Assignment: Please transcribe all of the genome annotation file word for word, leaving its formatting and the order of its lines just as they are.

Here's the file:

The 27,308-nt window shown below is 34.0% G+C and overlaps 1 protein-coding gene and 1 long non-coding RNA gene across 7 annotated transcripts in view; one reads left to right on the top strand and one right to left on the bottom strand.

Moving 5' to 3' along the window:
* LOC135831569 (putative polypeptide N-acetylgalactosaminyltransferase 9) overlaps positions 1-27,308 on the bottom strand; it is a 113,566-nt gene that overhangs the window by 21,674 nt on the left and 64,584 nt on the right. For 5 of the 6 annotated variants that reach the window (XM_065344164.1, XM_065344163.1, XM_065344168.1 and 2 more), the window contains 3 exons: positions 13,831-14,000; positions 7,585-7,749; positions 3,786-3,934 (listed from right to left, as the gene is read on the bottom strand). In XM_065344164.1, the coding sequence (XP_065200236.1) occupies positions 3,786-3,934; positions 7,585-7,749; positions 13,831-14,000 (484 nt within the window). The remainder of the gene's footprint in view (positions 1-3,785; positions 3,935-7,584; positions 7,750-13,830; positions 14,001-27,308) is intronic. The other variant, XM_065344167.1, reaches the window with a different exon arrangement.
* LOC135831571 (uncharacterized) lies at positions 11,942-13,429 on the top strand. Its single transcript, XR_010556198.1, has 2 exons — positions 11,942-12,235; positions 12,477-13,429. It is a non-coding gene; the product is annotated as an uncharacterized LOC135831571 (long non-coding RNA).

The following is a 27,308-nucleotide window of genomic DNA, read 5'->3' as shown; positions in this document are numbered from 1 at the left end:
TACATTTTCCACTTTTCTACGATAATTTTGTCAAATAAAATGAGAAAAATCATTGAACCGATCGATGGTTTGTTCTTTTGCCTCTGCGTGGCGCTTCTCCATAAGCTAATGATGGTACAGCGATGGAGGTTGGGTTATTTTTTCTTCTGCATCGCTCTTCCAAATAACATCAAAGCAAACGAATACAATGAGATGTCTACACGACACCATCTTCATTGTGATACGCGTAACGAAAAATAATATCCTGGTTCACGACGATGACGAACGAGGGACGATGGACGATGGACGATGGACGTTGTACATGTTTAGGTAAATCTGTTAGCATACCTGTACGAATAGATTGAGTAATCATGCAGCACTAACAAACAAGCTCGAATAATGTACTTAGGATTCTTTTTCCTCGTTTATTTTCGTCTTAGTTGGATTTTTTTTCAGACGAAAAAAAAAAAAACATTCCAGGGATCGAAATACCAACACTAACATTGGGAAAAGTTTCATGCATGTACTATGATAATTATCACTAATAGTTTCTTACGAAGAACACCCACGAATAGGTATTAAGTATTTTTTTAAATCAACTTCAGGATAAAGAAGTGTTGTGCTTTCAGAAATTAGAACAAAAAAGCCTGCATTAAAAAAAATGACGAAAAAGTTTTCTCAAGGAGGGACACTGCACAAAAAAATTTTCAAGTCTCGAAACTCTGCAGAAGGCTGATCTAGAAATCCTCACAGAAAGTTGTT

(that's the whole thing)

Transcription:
The 27,308-nt window shown below is 34.0% G+C and overlaps 1 protein-coding gene and 1 long non-coding RNA gene across 7 annotated transcripts in view; one reads left to right on the top strand and one right to left on the bottom strand.

Moving 5' to 3' along the window:
* LOC135831569 (putative polypeptide N-acetylgalactosaminyltransferase 9) overlaps positions 1-27,308 on the bottom strand; it is a 113,566-nt gene that overhangs the window by 21,674 nt on the left and 64,584 nt on the right. For 5 of the 6 annotated variants that reach the window (XM_065344164.1, XM_065344163.1, XM_065344168.1 and 2 more), the window contains 3 exons: positions 13,831-14,000; positions 7,585-7,749; positions 3,786-3,934 (listed from right to left, as the gene is read on the bottom strand). In XM_065344164.1, the coding sequence (XP_065200236.1) occupies positions 3,786-3,934; positions 7,585-7,749; positions 13,831-14,000 (484 nt within the window). The remainder of the gene's footprint in view (positions 1-3,785; positions 3,935-7,584; positions 7,750-13,830; positions 14,001-27,308) is intronic. The other variant, XM_065344167.1, reaches the window with a different exon arrangement.
* LOC135831571 (uncharacterized) lies at positions 11,942-13,429 on the top strand. Its single transcript, XR_010556198.1, has 2 exons — positions 11,942-12,235; positions 12,477-13,429. It is a non-coding gene; the product is annotated as an uncharacterized LOC135831571 (long non-coding RNA).

The following is a 27,308-nucleotide window of genomic DNA, read 5'->3' as shown; positions in this document are numbered from 1 at the left end:
TACATTTTCCACTTTTCTACGATAATTTTGTCAAATAAAATGAGAAAAATCATTGAACCGATCGATGGTTTGTTCTTTTGCCTCTGCGTGGCGCTTCTCCATAAGCTAATGATGGTACAGCGATGGAGGTTGGGTTATTTTTTCTTCTGCATCGCTCTTCCAAATAACATCAAAGCAAACGAATACAATGAGATGTCTACACGACACCATCTTCATTGTGATACGCGTAACGAAAAATAATATCCTGGTTCACGACGATGACGAACGAGGGACGATGGACGATGGACGATGGACGTTGTACATGTTTAGGTAAATCTGTTAGCATACCTGTACGAATAGATTGAGTAATCATGCAGCACTAACAAACAAGCTCGAATAATGTACTTAGGATTCTTTTTCCTCGTTTATTTTCGTCTTAGTTGGATTTTTTTTCAGACGAAAAAAAAAAAAACATTCCAGGGATCGAAATACCAACACTAACATTGGGAAAAGTTTCATGCATGTACTATGATAATTATCACTAATAGTTTCTTACGAAGAACACCCACGAATAGGTATTAAGTATTTTTTTAAATCAACTTCAGGATAAAGAAGTGTTGTGCTTTCAGAAATTAGAACAAAAAAGCCTGCATTAAAAAAAATGACGAAAAAGTTTTCTCAAGGAGGGACACTGCACAAAAAAATTTTCAAGTCTCGAAACTCTGCAGAAGGCTGATCTAGAAATCCTCACAGAAAGTTGTT